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Oral health and stomatological complications in pediatric cancer patients

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Oral health and stomatological complications in pediatric cancer patients

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Título Oral health and stomatological complications in pediatric cancer patients
Autor Sasada, Isabel Nemoto Vergara
Gregianin, Lauro José
Munerato, Maria Cristina
Abstract Objective: To assess oral health status and its relationship with stomatological complications, oral mucositis (OM) and odontogenic infections (OI), after dental work in pediatric patients with cancer. Design: Prospective cohort study and analysis of oral health conditions with a 6-month follow-up. Setting: Dental Unit, Stomatology Unit and Oncology Service, Hospital de Clínicas de Porto Alegre (HCPA), Federal University of Rio Grande do Sul, Brazil. Participants: Sixty-five pediatric patients with cancer, 36 boys and 29 girls; aged 6 months to 18 years; 839 dental evaluations during oncologic treatment and comparisons between two patients groups - inappropriate oral health and appropriate oral health – considering the risk for stomatological complications manifesting as odontogenic infections and mucositis related to chemotherapy, gender, age group, head and neck radiation therapy and time to onset of complications Results: Thirty-three patients had inappropriate oral health. The group with appropriate oral health had lower dental infection rates (P = 0.003), and mucositis emerged later, compared with the inappropriate health group (P < 0.001). The data suggest that the group with inappropriate oral health had increased odontogenic infection rates, independently of the chemotherapeutic protocol adopted, when mucositis emerged earlier (when the patient presented hyperemic mucosa and burning sensation). Patients with deciduous teeth (6 months a 6 years) had lower incidence of mucositis (69.2%). Males had higher incidence of mucositis (80.6%). In the permanent dentition range (13-18 years) there was a higher incidence of dental infections (41.2%). Girls were more often associated with dental infections (41.4%). Conclusion: Studies on dental work in pediatric cancer patients are very limited. Our research contributed to clarify patient profile and needs. The results will be fundamental for the development of protocols and service strategies directed to this population. Educational measures alone do not reduce the risk of odontogenic infections.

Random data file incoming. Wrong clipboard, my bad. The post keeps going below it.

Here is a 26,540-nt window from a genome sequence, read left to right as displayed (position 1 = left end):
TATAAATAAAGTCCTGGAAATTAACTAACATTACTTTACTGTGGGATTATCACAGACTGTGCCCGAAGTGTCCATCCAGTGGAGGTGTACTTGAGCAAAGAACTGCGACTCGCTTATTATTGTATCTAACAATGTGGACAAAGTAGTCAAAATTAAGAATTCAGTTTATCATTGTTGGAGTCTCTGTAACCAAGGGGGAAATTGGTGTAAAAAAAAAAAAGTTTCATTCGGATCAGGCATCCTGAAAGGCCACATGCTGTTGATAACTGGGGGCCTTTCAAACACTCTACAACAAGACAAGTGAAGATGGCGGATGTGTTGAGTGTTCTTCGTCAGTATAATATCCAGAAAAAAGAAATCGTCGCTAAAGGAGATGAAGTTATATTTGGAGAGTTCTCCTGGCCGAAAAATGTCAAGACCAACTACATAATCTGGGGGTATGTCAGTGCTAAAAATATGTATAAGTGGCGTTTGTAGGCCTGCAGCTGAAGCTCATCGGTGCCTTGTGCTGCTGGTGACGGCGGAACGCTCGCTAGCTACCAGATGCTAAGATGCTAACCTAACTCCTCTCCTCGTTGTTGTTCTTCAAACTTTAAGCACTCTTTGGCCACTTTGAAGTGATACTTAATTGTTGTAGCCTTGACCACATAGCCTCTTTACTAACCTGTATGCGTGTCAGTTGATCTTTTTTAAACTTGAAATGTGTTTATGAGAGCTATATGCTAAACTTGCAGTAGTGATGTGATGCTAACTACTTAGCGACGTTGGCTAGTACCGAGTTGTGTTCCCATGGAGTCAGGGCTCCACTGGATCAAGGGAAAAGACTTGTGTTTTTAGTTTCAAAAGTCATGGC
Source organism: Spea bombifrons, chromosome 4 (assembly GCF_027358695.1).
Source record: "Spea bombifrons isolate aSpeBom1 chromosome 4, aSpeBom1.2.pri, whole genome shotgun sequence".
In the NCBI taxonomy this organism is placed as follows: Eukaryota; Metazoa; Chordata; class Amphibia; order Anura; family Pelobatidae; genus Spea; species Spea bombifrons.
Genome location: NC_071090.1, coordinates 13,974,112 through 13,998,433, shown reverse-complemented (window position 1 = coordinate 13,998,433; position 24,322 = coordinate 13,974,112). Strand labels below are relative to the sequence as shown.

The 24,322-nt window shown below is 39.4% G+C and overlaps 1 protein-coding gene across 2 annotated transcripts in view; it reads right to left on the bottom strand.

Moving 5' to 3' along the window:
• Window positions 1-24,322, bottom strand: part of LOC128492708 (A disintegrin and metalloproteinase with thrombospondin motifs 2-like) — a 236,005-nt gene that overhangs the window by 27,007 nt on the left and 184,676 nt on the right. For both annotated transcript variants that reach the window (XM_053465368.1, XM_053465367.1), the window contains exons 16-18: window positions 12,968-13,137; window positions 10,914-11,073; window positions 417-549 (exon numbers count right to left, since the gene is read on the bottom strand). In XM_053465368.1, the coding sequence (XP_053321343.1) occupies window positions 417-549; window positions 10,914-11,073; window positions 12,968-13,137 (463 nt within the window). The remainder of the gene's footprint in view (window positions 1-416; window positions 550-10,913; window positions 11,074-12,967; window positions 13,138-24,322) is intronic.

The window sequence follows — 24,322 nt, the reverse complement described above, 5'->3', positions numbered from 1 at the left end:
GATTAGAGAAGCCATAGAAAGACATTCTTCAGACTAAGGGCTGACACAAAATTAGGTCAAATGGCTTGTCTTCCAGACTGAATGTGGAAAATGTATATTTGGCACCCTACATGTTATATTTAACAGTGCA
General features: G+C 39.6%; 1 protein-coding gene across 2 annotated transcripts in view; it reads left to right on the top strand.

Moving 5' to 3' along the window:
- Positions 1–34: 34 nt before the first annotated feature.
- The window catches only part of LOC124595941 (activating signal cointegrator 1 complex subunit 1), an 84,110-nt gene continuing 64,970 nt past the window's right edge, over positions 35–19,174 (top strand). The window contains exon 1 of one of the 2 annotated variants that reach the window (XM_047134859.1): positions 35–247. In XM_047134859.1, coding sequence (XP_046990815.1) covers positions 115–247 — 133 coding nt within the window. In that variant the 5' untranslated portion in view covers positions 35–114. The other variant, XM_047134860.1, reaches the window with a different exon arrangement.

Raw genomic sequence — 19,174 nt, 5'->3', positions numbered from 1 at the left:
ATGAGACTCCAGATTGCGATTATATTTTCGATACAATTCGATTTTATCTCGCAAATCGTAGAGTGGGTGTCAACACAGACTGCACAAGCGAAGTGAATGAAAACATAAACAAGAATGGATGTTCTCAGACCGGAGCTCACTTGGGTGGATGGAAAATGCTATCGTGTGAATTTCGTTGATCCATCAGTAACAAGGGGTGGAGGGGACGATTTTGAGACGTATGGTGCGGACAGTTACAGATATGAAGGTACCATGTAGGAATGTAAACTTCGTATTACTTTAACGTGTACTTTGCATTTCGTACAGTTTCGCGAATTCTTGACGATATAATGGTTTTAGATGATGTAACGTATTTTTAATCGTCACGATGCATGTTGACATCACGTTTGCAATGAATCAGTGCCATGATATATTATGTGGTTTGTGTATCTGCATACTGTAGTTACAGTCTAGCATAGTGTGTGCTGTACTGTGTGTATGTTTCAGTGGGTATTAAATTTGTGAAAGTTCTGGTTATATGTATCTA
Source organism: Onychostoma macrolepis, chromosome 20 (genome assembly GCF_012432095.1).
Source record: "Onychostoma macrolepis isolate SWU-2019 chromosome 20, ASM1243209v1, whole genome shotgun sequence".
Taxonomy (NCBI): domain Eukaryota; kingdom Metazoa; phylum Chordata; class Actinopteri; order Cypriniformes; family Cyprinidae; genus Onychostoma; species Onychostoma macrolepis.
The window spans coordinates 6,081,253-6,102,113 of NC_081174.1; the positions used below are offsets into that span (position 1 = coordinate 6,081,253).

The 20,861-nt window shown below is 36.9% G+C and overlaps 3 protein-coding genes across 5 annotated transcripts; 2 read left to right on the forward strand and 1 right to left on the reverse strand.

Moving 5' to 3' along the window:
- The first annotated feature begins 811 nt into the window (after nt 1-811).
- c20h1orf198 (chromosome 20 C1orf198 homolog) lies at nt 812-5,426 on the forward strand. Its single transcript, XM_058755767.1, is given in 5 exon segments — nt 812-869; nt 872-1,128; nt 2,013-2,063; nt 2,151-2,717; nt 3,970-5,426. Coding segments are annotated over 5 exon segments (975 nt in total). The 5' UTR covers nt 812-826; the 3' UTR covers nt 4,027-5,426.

Contido em Oral health and care. London. Vol. 1, no. 1 (2016), p. 1-7
Assunto Câncer
Criança
Estomatite
Patologia bucal
Quimioterapia
Radioterapia
[en] Chemotherapy
[en] Oal health
[en] pediatric oncology
[en] Radiotherapy
[en] Stomatitis
Origem Estrangeiro
Tipo Artigo de periódico
URI http://hdl.handle.net/10183/169000
Arquivos Descrição Formato
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